Burning Bush Article Two

From the Presbyterian Herald May 1988. Written by Prof. John M Barkley, Principal-Emeritus and former Professor of History in Union Theological College, Belfast.

Many people have often asked why the Presbyterian Church in Ireland uses the Burning Bush as its symbol.

Sometime between October 1954 and December 1956 a student asked me in class, "When did Presbyterians start using the Burning Bush as a symbol?." I remember I had to confess I did not know, but suggested that it was probably first used by the Huguenots in France, possibly about 1592, or maybe 1584, and said I would try to trace this and let the class know.

All I could find, however, was in John Quick's Synodic in Gallia Reformata, published in 1692. He writes, "There is engraven on the Seal a Burning Bush in the midst whereof is written (Jahweh) and round the circle, Flagror, non consumor". Then I looked up The Proceedings of the World Presbyterian Alliance, published in Philadelphia in 1880, where the same symbol was given with the circumscription Synodi ecclesiae in Gallia reformatae, 1559. I knew that Dr. G.W. Sprott had questioned the authenticity of this, and on checking found that he had been told that it had simply been copied from a recent book on Protestantism in France and the date had been inserted as that of the first National Synod of the French Reformed Church.

The following year, 1957, Professor G.D. Henderson published his Burning Bush. It reveals how little we really know about the origin of the symbol. While there are many allusions in French and Scottish writings to the suffering but living Church, few (in spite of tradition) link these with Exodus 3 v.2. The main emphasis in France was rather on the fact that God is always present with his people, even in Egypt. The Latin inscription, Nec tamen consumebatur, used in Scotland is not taken from the Vulgate, but the Latin translation of the Bible by the Dutch scholar Du Jon (Junius) and Tremellius, the Italian reformer, in 1579. This led me on a search, which lasted for over thirty years. Where did Ardens sed Virens come from? They are not from the text of any known Latin translation. Then on 13th January 1988, thanks to Mr. John G.W. Erskine, Stranmillis College, I think I found the answer.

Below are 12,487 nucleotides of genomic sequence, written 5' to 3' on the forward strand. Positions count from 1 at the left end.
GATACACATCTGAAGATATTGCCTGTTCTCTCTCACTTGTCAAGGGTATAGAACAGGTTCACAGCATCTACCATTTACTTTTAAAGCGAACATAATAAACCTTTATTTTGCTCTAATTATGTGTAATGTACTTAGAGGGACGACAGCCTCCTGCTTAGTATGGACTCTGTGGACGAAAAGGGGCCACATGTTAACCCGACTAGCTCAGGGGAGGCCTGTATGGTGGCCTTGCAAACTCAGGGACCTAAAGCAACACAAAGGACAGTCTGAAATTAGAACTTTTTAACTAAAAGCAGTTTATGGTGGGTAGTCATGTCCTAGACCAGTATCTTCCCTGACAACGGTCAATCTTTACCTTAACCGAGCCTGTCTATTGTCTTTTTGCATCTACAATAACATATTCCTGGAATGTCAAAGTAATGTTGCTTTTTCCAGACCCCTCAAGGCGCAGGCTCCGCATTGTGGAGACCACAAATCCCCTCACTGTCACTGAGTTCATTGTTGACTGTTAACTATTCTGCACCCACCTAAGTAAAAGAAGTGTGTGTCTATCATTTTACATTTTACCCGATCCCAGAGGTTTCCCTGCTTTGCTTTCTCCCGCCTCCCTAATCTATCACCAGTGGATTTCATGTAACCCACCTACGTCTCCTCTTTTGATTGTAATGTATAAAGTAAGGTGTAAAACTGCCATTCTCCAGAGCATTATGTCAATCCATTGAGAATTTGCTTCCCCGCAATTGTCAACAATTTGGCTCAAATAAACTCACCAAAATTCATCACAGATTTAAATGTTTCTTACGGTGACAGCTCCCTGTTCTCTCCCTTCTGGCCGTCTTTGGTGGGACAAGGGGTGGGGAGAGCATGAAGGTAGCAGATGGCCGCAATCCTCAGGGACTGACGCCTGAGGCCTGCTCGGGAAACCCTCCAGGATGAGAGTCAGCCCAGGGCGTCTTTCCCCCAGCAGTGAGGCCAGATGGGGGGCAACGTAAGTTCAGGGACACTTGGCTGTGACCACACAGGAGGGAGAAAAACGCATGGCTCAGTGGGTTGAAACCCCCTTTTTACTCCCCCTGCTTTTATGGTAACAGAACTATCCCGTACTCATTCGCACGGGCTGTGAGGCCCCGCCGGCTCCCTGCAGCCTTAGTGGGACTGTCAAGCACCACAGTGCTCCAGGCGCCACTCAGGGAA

The Presbyterian Historical Society have recently purchased a new microfilm reader. Following the Council meeting on that date some of us were testing it for clarity. We used the microfilm of The Banner of Ulster. How often I had seen it when consulting that newspaper down the years and had been blind. While we looked at it John Erskine said, "There you have it, the Burning Bush, the Open Bible, Ardens sed Virens, and all". Unlike Archimedes I was not in a bath so I could not jump out of it and run naked through the streets of Belfast, shouting "Eureka! Eureka!" All I could say was, "At last, I have found it. There it is staring me in the face! There is the first use of the Burning Bush linked with the words Ardens sed Virens!" In all honesty I must admit that had not John spoken I would have failed once again to see it. There it was on the front page of the first copy of The Banner of Ulster, 10th June, 1842, the bicentenary of the meeting of the first Presbytery at Carrickfergus in 1642. Let us look at it carefully.